A self-serving Budget speech was a disappointing climax to March, with chancellor Alistair Darling’s belated attempt to help first-time buyers coming at the end of a period that contained a mixed bag of news for lenders
March marks the start of spring, the time of new beginnings, yet there was little in the way of a fresh start from the government in this year’s Budget.
It was the same old story as chancellor Alistair Darling delivered a speech that again missed the point and avoided offering genuine help to the economy.
Darling may have won some fans by hiking the Stamp Duty threshold for first-time buyers to £250,000 but the consensus is that this was too little, too late. When first-time buyers can’t get funding, what does it matter where the Stamp Duty threshold is?
But even before Darling unveiled the contents of the red briefcase several other stories grabbed the lending headlines.
The month began with the news that Lloyds Banking Group was to scrap guarantor mortgages for its Halifax and Cheltenham & Gloucester brands.
Guarantor mortgages allow parents to act as guarantors for their children buying their first homes.
The lender says these mort-gages have waned in popularity compared with Lloyds TSB’s Lend a Hand deal. Lend a Hand requires borrowers to have a 5% deposit and the backing of someone who has savings equal to 20% of the property’s value.
In the first week of the month building societies reported a mixed bag of results for 2009, with Yorkshire Building Society seeing pre-tax losses of £12.5m. This represents a big fall from 2008 when it recorded a profit of £8.3m. Provisions for mortgage losses went from £25m in 2008 to £59m 2009.
Darling may have won some fans by hiking the Stamp Duty threshold for first-time buyers to £250,000 but when first-timers can’t get funding to buy homes, what does it matter where the threshold is?
Gross mortgage lending was just £900m for the year while mortgage assets fell by £1.3bn.
Chelsea Building Society, which is poised to merge with the Yorkshire, also made a hefty pre-tax loss of £27.1m for the year.
But some mutuals reported healthy figures, with Skipton Building Society seeing pre-tax profits of £63.5m for 2009, up £41m on the previous year’s £22.5m.
Skipton now plans to merge with Chesham Building Society, the UK’s smallest mutual.
Chesham cites low interest rates and falling profits from mortgages as reasons behind its decision to get together with Skipton.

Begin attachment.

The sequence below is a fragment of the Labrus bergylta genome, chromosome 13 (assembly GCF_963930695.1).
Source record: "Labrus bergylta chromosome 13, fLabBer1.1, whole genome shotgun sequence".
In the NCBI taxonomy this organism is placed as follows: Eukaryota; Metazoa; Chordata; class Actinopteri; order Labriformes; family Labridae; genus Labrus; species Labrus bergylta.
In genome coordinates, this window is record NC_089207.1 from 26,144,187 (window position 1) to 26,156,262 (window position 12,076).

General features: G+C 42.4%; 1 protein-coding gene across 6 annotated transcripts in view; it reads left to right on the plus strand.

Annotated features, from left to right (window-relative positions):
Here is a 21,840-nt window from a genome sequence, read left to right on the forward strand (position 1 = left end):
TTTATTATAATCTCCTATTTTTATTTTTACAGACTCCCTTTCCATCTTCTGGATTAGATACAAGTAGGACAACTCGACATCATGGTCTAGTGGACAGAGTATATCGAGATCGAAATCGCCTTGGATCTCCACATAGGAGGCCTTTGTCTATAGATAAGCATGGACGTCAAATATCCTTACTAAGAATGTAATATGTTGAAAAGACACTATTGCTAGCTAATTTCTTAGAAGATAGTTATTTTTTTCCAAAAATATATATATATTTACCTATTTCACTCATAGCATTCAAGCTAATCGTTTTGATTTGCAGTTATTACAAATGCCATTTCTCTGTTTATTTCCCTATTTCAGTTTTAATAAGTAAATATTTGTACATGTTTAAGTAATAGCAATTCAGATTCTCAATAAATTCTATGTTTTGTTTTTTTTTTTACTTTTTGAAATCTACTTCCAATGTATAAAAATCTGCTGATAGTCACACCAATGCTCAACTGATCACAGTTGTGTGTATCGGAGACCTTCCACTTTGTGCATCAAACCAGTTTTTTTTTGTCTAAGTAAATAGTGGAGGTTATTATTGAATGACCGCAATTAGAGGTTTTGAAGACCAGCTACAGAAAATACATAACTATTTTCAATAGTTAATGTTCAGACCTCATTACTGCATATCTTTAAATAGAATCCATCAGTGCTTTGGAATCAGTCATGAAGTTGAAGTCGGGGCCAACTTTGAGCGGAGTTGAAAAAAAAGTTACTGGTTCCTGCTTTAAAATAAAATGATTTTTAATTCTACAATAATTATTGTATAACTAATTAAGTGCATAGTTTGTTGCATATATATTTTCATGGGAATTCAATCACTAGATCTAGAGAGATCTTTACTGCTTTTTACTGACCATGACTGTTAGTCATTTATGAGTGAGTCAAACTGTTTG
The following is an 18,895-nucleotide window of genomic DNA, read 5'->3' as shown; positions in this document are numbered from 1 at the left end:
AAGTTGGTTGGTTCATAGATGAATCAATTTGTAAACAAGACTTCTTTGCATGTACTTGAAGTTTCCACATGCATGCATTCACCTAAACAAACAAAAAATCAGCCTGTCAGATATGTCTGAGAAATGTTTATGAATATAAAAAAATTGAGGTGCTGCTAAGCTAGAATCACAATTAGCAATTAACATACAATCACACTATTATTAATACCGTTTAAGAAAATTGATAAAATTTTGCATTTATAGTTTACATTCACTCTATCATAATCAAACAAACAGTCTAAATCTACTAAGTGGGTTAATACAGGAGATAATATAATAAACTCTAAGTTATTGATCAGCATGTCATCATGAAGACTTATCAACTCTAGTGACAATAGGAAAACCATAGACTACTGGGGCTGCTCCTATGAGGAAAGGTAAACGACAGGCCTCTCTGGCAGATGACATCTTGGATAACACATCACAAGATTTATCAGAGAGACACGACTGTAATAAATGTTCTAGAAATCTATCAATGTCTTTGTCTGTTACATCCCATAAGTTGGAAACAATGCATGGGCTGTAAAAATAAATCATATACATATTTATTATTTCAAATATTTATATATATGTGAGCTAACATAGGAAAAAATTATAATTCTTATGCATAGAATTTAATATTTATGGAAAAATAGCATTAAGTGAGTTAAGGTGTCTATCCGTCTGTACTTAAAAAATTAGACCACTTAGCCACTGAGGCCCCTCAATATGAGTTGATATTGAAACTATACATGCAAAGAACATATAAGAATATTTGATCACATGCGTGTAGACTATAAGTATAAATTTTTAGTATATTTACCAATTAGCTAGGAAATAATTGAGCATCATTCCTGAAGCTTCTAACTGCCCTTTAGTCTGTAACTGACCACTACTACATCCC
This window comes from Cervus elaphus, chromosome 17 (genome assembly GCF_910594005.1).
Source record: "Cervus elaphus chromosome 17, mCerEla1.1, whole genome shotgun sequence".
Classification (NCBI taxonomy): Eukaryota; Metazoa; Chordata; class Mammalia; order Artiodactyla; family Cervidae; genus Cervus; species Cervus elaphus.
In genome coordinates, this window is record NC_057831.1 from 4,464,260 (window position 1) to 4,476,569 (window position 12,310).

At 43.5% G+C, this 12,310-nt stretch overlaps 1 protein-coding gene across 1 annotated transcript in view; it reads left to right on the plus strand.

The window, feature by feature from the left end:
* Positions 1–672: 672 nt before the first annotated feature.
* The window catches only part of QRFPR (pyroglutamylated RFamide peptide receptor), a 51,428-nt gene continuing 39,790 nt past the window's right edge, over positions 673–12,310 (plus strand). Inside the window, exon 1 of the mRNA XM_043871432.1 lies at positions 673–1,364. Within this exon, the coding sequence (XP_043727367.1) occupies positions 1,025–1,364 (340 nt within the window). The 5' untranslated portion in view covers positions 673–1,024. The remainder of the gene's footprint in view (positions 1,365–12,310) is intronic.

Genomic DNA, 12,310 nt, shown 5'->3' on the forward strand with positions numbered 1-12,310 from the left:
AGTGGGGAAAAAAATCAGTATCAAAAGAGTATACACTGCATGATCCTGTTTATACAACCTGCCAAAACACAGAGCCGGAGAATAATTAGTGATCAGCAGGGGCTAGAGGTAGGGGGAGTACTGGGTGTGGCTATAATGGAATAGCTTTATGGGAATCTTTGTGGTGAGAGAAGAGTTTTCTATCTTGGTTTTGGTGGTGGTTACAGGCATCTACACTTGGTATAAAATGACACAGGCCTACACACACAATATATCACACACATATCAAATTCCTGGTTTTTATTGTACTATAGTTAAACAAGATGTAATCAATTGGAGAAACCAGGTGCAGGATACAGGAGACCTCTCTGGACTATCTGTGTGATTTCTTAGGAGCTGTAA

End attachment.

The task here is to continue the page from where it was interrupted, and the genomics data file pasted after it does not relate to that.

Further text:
It says it has been under pressure since the Bank of England lowered the base rate to 0.5%. This resulted in its earnings falling substantially as many of its deals are linked to the base rate.
This, along with the fact that the cost of acquiring and retaining retail deposits has remained high, resulted in the need to hold higher levels of short-term liquid assets.
Some signs of spring
There was good news in the lending market when it emerged that Aldermore is gearing up to launch a range of mortgages for brokers in the next few months.
The lender plans to offer prime residential and buy-to-let mortgages but also wants to cater for prime borrowers who are unable to meet other lenders’ tight underwriting criteria.
The mortgage arm at Aldermore is headed up by Colin Snowdon, former chief executive of Wave and the man who launched The Mortgage Business and Britannia Building Society’s Verso. Richard Spinks, former director of product development and credit at Wave, is commercial operations director at the firm.
The Aldermore brand was created following a merger between Ruffler Bank and Base Commercial Mortgages last July. The bank has been offering commercial finance to small and medium-sized firms, plus savings products.
Meanwhile, it was announced that Metro Bank had finally obtained a banking licence from the Financial Services Authority after first applying for one in early 2008.
The company says it will be the first bank to open on the high street for more than 150 years. Metro Bank branches will be open seven days a week and the first two are scheduled to open in London in Q2 2010.
Metro Bank’s non-executive directors include Stuart Bernau, former retail director at Nationwide, and Keith Carby, former chief executive of Openwork.
And there was a positive sign in the secured loans sector with the resurrection of Link Loans.
In October 2009 the company’s sister firm, bridging lender Link Lending, was wound up but Link Loans continued to operate on a reduced scale.
The lender has since secured fresh equity funding. David Johnson is back as chief executive officer, as is Philip George is man- aging director.
Link Loans will offer loans up to 75% LTV for the employed and 70% LTV for the self-employed, with rates from 11.9%.